However, even with diet modification, swim bladder disorders in goldish may not be easily corrected. It’s always recommended that pet parents discuss their options with a veterinarian before attempting any buoyancy compensation devices, such as floats or weights. Tying foreign structures to a fish’s body can have catastrophic effects to its skin and mucus production. Only do so under a veterinarian’s guidance.


Koi fish are also prone to swim bladder disorders.

x-ray of a koi fish with an enlarged swim bladder
A koi with an enlarged cranial swim bladder secondary to spinal damage. Photo credit: Jessie Sanders, DVM, CertAqV

Koi with spinal deformities or neurologic damage may have secondary changes in their swim bladder. Swim bladder size and shape can be slowly altered over time to compensate for decreased mobility. These changes, which may become permanent, will allow a Koi with less mobility to survive in its home environment.


Chichlids are another group of fish prone to swim bladder disorders and can present either positively or negatively buoyant. Similar diagnostics as those described above should be performed to determine the cause of the swim bladder abnormality.

Swim Bladder Treatment

Depending on the cause, swim bladder disorders may be temporary or permanent. Steps to manage and treat the condition will need to be taken at home, and treatment depends on how the swim bladder disease affects your fish’s buoyancy.

Positively Buoyant Fish

With positively buoyant fish, some of the fish’s body can spend too much time above the water’s surface, making it important to keep their skin moist.

Do not cover the top of your tank to keep your fish submerged. This will result in decreased oxygen diffusion. Ask your veterinarian what can be applied to your fish’s skin to protect it from air.

Negatively Buoyant Fish

Negative buoyancy disorders, with a fish spending too much time close to the bottom of the aquarium or pond on its side, belly, or head, will need to be controlled with a clean, non-abrasive substrate, such as glass stones. It is critical that these tanks be kept very clean.

Preventing Swim Bladder Disorders

Buoyancy disorders in fish can be difficult to decipher and may have no permanent solution. If you have a fish that is starting to have problems swimming, check your water quality first. Water quality is often overlooked with swim bladder disorders. With physostomous fish, try a sinking or neutrally buoyant diet to keep excess air from getting into the swim bladder.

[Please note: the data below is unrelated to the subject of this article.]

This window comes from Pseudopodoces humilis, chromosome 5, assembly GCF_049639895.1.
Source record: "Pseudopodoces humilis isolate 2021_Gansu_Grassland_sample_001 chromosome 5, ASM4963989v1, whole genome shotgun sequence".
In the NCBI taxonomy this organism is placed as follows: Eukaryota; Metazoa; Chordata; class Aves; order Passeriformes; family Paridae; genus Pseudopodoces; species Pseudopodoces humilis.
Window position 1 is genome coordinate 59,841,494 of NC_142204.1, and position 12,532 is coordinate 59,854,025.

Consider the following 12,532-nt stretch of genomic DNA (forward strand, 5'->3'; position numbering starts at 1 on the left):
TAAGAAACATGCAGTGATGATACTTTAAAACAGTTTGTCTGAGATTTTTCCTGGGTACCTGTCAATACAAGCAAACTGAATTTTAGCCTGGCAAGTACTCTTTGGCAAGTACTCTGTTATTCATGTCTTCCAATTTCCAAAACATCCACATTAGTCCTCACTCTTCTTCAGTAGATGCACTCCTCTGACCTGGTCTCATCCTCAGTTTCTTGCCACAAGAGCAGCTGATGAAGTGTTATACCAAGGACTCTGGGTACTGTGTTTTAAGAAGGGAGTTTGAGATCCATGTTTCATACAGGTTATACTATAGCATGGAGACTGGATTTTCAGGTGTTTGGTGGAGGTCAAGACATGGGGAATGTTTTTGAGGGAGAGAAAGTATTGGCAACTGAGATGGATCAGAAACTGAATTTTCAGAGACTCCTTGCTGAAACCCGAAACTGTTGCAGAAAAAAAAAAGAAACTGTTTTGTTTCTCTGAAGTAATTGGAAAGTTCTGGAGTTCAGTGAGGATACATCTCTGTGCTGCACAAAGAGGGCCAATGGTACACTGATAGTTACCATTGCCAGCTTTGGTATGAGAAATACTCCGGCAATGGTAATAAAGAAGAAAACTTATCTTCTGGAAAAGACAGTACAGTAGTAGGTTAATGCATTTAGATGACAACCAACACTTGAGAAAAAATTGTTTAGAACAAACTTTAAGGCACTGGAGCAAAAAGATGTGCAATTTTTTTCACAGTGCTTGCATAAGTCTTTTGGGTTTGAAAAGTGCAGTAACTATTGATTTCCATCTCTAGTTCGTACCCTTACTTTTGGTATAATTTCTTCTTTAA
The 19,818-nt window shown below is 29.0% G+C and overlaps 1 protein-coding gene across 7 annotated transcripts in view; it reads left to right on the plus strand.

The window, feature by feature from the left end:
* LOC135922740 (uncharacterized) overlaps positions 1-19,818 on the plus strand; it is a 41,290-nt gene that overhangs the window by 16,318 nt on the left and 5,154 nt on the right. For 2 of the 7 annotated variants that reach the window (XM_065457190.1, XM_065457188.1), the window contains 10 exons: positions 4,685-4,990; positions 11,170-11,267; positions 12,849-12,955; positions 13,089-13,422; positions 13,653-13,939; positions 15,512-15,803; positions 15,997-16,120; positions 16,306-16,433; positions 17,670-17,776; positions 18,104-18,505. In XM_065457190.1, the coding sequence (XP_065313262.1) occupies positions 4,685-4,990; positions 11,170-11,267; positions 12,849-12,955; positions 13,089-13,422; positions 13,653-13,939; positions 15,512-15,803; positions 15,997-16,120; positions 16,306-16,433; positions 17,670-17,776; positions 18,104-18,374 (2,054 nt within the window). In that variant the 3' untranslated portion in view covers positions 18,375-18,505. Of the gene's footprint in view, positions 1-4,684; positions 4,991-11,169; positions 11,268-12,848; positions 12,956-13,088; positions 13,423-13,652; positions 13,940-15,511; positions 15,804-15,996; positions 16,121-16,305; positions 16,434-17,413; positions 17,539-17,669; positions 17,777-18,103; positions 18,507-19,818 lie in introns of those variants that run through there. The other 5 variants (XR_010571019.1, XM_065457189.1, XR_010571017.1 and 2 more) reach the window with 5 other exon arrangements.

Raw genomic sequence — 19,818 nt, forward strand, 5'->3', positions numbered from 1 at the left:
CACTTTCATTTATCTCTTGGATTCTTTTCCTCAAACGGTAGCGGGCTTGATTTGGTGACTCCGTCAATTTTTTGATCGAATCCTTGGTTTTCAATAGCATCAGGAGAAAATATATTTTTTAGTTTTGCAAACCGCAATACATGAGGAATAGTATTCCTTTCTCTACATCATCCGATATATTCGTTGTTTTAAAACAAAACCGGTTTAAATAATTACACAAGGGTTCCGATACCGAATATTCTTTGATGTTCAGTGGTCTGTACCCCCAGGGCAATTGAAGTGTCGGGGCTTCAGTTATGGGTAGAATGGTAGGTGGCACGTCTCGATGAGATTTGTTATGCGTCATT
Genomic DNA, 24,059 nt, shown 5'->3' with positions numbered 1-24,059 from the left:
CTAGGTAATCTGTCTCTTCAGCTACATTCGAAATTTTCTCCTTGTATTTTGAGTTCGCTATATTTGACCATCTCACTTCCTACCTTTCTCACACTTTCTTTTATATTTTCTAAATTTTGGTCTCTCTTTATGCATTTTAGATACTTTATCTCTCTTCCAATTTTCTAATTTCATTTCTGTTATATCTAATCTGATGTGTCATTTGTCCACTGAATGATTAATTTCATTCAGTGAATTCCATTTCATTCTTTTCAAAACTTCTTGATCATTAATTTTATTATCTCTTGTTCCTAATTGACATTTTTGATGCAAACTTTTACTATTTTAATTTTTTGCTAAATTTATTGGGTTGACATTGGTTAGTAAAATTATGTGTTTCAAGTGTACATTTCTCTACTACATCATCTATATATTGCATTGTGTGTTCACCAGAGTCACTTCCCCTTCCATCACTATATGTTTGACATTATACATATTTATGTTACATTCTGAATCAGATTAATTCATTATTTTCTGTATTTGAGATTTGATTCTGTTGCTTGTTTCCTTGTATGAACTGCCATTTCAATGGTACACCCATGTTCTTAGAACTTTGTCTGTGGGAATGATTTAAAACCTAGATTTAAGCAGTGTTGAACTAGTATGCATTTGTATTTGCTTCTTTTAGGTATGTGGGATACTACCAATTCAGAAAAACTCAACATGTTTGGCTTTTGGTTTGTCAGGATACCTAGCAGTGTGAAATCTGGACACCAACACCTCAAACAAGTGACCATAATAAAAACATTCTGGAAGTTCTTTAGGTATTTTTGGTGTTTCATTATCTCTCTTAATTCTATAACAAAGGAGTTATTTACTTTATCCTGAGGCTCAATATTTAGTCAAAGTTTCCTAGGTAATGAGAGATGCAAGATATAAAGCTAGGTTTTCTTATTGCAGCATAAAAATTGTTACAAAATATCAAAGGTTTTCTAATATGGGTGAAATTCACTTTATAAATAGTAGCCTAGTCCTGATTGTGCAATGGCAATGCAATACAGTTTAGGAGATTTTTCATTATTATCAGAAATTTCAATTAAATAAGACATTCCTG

If the swimming problem persists, consult your local aquatic veterinarian to help set up X-rays to evaluate the swim bladder. Once the problem has been diagnosed and discussed, make a plan with your veterinarian for your fish’s future.

Fish can live long, happy lives with swim bladder disorders—it will just require a few changes to your tank and regimen.

Swim Bladder Disorders in Fish FAQs

How do you feed a fish with a swim bladder disorder?

Fish with compromised swimming ability will need help eating. With any buoyancy disorder, you will need to introduce hand-feeding. Be patient and try some tasty treats, such as small bits of shrimp, to entice your fish to eat from your hand.

When hand feeding, do not grab your fish! Bring the food to them in whatever position works best for them.

Once they have gotten the idea of hand-feeding, transition back to their regular diet. Fish are smart and will catch on to the new routine quickly.

How long can a fish live with swim bladder disease?

If your fish has a permanent swim bladder disorder, they can still live a full and happy life with lifestyle modifications.

Jessie Sanders, DVM, DABVP (Fish Practice)


Jessie Sanders, DVM, DABVP (Fish Practice)


From the love of animals and the underwater world came the most unique and amazing veterinarians on Earth, Dr. Jessie Sanders. Dr. Sanders,...